Some antitrust lawyers often say the federal government’s decisions about which mergers to challenge, which monopolists to rein in, and which price-fixers to send to jail are relatively consistent regardless of who occupies the White House. But has federal antitrust enforcement really been entirely apolitical, based on economics, and divorced from other issues such as trade, job creation, and national security? Should it be? A panel of distinguished practitioners and former top government officials from both parties discussed these issues in our Teleforum, which was especially timely given calls by Senate Democrats for increased antitrust enforcement as part of “A Better Deal” and the increasing use of competition law by foreign governments against U.S. companies.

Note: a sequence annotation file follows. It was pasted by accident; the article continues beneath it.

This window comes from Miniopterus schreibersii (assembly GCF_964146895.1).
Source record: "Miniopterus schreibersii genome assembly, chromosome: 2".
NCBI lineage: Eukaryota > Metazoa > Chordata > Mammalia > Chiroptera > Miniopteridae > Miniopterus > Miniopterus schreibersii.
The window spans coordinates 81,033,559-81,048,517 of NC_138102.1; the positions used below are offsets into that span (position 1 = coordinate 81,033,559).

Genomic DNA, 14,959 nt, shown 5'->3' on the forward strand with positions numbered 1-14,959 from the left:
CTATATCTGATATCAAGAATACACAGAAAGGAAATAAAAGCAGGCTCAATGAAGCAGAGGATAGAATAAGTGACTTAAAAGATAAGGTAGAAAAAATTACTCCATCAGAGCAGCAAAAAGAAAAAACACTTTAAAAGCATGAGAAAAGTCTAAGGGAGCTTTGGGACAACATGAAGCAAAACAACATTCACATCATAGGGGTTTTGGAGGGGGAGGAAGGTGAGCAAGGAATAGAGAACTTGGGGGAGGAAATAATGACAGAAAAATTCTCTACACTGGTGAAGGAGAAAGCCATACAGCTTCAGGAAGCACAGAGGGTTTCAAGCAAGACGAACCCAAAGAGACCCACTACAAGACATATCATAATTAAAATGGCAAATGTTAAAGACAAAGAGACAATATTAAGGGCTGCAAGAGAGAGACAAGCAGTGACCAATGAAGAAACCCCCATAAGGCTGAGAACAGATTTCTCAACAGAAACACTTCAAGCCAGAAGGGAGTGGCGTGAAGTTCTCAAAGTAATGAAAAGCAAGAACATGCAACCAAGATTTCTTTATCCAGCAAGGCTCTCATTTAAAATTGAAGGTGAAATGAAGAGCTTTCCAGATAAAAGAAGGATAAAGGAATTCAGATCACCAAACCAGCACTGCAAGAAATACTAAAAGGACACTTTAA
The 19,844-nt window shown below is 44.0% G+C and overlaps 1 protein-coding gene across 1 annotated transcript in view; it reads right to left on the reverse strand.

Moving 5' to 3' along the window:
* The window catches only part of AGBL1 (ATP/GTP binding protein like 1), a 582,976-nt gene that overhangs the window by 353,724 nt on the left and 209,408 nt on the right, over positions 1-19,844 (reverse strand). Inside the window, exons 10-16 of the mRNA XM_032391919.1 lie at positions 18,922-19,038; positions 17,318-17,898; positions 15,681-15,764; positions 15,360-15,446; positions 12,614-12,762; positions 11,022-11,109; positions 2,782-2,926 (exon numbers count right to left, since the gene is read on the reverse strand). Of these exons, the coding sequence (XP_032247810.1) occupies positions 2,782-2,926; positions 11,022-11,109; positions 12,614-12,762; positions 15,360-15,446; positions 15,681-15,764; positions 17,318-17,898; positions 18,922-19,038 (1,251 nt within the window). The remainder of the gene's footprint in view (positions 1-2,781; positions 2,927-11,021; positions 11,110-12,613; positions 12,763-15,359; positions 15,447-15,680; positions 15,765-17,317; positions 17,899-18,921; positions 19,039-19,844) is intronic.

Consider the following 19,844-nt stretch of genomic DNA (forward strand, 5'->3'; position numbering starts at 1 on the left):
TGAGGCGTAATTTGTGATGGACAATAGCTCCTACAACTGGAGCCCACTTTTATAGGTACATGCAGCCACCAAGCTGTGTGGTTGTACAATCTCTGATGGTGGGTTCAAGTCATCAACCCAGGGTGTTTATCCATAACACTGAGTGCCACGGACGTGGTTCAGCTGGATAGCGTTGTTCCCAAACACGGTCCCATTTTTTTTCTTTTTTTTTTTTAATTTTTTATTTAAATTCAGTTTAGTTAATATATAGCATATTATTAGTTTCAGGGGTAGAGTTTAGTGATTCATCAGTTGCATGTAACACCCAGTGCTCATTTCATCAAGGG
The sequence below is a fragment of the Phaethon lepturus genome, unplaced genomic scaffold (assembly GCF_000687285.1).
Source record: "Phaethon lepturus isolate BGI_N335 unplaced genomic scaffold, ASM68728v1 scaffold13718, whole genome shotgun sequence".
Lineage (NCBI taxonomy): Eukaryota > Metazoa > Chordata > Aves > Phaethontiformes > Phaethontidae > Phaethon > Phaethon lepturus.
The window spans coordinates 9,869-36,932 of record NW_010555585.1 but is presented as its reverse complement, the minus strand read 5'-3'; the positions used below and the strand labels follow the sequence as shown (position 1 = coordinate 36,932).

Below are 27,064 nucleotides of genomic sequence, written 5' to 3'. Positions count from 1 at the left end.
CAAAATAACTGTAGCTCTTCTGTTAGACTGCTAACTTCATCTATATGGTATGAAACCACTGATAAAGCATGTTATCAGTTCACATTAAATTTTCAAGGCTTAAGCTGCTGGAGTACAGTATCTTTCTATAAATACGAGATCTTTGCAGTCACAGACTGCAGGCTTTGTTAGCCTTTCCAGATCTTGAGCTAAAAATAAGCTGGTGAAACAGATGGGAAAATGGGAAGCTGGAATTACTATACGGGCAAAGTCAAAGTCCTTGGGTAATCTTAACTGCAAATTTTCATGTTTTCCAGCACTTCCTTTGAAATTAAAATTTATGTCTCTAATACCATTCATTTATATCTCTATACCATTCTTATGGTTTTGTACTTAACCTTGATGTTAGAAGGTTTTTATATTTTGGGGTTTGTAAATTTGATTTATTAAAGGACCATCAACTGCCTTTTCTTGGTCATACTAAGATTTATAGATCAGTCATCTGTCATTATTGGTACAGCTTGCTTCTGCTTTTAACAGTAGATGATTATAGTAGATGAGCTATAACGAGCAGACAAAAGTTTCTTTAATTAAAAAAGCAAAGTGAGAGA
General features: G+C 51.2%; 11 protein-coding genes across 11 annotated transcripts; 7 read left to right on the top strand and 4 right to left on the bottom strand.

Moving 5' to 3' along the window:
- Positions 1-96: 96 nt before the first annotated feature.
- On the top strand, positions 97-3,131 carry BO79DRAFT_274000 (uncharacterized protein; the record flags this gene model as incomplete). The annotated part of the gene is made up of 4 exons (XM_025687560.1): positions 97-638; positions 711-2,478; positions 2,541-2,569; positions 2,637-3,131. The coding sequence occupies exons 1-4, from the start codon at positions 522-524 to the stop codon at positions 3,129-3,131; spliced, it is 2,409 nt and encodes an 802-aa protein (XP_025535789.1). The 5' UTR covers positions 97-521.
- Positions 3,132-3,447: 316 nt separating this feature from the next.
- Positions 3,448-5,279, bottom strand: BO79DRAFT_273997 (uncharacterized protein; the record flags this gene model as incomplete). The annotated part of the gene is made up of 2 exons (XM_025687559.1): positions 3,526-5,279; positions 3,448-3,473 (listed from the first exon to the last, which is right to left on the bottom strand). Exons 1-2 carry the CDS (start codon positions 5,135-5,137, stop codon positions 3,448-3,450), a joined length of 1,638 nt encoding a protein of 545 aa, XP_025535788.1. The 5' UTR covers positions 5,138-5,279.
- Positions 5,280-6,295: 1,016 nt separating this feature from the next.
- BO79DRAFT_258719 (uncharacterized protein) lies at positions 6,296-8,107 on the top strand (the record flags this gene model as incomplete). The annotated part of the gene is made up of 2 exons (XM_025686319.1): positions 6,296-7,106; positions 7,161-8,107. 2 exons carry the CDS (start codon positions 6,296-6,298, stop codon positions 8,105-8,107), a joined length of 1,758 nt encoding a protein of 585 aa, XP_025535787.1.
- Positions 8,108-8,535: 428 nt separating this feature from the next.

- Jon Leibowitz, Partner, Davis Polk & Wardwell LLP, and Former Chair, Federal Trade Commission
- William E. Kovacic, Global Competition Professor of Law and Policy & Director, Competition Law Center, The George Washington University Law School, and Former Chair, Federal Trade Commission
- Seth Bloom, President & Founder, Bloom Strategic Counsel PLLC, and Former General Counsel, U.S. Senate Judiciary Committee Antitrust Subcommittee
- Tad Lipsky, Former Senior Federal Trade Commission, U.S. Justice Department Antitrust Division Official, and Retired Partner, Latham & Watkins
- Moderator: Richard M. Steuer, Senior Counsel, Mayer Brown LLP, and Former Chair, American Bar Association Antitrust Section